How many Copts, members of the largest non-Muslim religious minority in the Middle East, are there? That's a major problem. Wikipedia's three-line entry on the number of Copts gives an idea.
Living in a country of Muslim majority, the size of the population of Copts is a continuously disputed matter, frequently for reasons of religious jealousy and animosity. Some official estimates state that Christians represent from 5% to 10% or less of a population of over 83 million Egyptians while other independent and Christian sources estimate much higher numbers, up to 23% of the population.
Yes, that's 22 different in-text citations, pointing to different estimates. The estimates do run from a low of four million (~5% of the Egyptian population of nearly 80 million) to a highs of 12 and even 16 million quoted by Coptic Orthodox Church authorities.
How many are there really? Philippe Fargues' 1998 essay "The Arab Christians of the Middle East: A Demographic Perspective" provides a good sober look at the numbers, and he concludes that the low numbers--the ones closest to official numbers--are the most likely ones.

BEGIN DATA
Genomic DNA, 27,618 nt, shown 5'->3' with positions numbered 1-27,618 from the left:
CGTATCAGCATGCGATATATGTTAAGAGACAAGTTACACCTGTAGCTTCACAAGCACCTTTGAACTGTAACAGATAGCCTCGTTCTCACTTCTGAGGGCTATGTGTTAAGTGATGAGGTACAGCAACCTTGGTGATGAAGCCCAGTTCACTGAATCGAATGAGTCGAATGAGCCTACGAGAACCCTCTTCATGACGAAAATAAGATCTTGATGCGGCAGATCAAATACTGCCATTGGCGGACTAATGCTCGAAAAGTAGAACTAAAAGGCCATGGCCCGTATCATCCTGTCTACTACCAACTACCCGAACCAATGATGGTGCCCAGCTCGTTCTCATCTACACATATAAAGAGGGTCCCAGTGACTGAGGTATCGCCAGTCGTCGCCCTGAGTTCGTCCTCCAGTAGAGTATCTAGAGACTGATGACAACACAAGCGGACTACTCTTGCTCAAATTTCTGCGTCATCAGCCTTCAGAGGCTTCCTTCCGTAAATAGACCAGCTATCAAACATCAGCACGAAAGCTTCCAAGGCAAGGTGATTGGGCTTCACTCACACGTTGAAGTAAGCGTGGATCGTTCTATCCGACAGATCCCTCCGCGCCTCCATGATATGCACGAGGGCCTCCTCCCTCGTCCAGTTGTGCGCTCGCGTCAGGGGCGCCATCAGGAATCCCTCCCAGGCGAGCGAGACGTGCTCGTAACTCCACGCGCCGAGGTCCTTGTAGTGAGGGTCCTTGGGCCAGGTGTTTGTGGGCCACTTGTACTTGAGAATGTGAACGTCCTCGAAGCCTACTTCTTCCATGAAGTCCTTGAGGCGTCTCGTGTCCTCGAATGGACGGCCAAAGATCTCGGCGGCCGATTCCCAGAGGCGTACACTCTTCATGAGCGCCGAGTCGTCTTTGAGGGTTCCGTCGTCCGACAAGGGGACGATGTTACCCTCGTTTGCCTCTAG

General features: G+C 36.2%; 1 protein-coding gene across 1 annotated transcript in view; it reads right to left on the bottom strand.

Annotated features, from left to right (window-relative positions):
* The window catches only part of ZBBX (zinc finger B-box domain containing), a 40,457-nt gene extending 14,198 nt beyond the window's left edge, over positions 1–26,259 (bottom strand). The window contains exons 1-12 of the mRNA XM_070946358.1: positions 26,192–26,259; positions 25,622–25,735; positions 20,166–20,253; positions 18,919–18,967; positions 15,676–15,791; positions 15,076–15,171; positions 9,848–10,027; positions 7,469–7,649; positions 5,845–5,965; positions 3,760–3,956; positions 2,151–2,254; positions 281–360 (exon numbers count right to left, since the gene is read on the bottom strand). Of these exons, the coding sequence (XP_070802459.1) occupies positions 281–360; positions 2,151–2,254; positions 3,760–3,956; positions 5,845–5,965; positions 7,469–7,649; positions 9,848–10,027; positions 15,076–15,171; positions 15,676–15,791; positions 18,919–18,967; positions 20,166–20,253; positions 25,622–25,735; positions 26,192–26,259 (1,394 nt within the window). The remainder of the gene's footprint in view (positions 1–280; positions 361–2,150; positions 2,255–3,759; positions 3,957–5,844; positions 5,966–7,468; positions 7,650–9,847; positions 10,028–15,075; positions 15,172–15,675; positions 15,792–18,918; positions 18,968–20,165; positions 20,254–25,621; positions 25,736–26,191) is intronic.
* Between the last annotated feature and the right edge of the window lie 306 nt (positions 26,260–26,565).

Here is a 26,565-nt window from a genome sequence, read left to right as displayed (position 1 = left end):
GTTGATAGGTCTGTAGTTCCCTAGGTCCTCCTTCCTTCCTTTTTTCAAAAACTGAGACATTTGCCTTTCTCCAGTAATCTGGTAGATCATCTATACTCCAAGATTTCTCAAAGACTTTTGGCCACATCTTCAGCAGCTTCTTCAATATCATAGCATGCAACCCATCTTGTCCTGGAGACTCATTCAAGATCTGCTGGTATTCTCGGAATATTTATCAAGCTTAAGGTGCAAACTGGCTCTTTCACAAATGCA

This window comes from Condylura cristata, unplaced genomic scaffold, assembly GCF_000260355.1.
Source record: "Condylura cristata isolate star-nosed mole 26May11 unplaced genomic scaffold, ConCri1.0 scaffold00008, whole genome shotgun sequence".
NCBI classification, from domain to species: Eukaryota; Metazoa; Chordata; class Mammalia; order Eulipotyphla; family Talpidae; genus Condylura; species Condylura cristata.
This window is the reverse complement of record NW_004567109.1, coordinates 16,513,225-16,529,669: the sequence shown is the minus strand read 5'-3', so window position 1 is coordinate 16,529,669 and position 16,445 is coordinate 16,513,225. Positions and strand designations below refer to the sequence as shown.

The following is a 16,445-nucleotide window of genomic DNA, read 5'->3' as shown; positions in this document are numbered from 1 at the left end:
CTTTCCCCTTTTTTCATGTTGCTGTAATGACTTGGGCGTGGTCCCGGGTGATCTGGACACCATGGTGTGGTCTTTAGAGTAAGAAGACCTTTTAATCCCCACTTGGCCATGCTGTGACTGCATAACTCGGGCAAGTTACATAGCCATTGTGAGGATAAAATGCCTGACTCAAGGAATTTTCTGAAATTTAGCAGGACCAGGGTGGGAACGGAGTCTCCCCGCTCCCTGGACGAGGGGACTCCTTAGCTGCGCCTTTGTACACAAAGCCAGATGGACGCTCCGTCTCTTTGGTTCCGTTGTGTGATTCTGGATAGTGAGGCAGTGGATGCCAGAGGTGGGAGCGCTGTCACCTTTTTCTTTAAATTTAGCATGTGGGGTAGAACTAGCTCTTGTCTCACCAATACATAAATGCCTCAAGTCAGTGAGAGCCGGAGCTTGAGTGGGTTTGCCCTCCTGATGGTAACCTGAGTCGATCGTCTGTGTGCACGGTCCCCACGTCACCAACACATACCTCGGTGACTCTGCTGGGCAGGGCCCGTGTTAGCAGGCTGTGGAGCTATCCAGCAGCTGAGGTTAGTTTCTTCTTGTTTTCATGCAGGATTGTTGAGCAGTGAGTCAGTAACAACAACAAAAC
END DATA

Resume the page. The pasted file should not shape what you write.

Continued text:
Among the seven Middle Eastern countries which currently have an Arab Christian community - Egypt, Lebanon, Syria, Iraq, Jordan, Israel, and Palestine -Egypt is the only one to meet the two conditions which enable its Christian population to be examined over the course of time. One of these conditions is the recording of religious affiliation as a variable, individual characteristic in all the population censuses since 1897; the other is the geographical consistency of the territory covered by these censuses. The latest, carried out in 1986, showed 2,829,349 Christians, 5.9 per cent of the whole population of the country. Updated to 1995, this percentage would give a figure of 3,300,000 people. The Coptic authorities, some politicians, and a number of Coptic or Muslim intellectuals consider this figure to be a gross underestimation of a community which may actually number between 6,000,000 and 12,000,000 people, in other words between 10 per cent and 20 per cent of Egyptians. The statistic is thus alleged to be false, both directly - the results of the census are said to have been manipulated at the top before being published - and indirectly, as it is claimed that some Christians tend to declare themselves Muslims, due to pressure from their environment. Contrary to these allegations however, the statistic seems to be reliable, with the margin of error that all statistics carry. This argument, developed in another essay, is based on the observation that the Egyptian figures are consistent in two respects: both over the whole period of time and at each individual moment in time. The graph formed by the nine Egyptian censuses over a period of ninety years is quite regular, both as regards the whole country, where the percentage of Christians falls in a gradually sloping straight line from 1927, and in the different provinces. If there had been any manipulation, this pattern would not have been constant. On the contrary there would have been variations in the numbers and perhaps also in the consistency of the graph, according to the changing attitude of political forces, of regimes, and of society towards the Christian part of the population. Furthermore, censuses are not the only source of religious statistics in Egypt. The registration of births, marriages, and deaths provides another source. The two operations are carried out by completely separate branches of public administration using quite different methods. They nevertheless provide results which are completely consistent with each other. For example, the birth rate of 30 per thousand, obtained by matching the 85,000 Christian births recorded every year throughout the 1980s to the 2,800,000 Christians counted in the census of 1986, would only be 11 per thousand if the number of Christians were 8,000,000. 17 With such a low birth rate their percentage of the whole population would have undergone a very sharp fall, instead of showing just a slight drop, which clearly contradicts the numbers claimed. So we might as well admit the plausibility of the published statistics.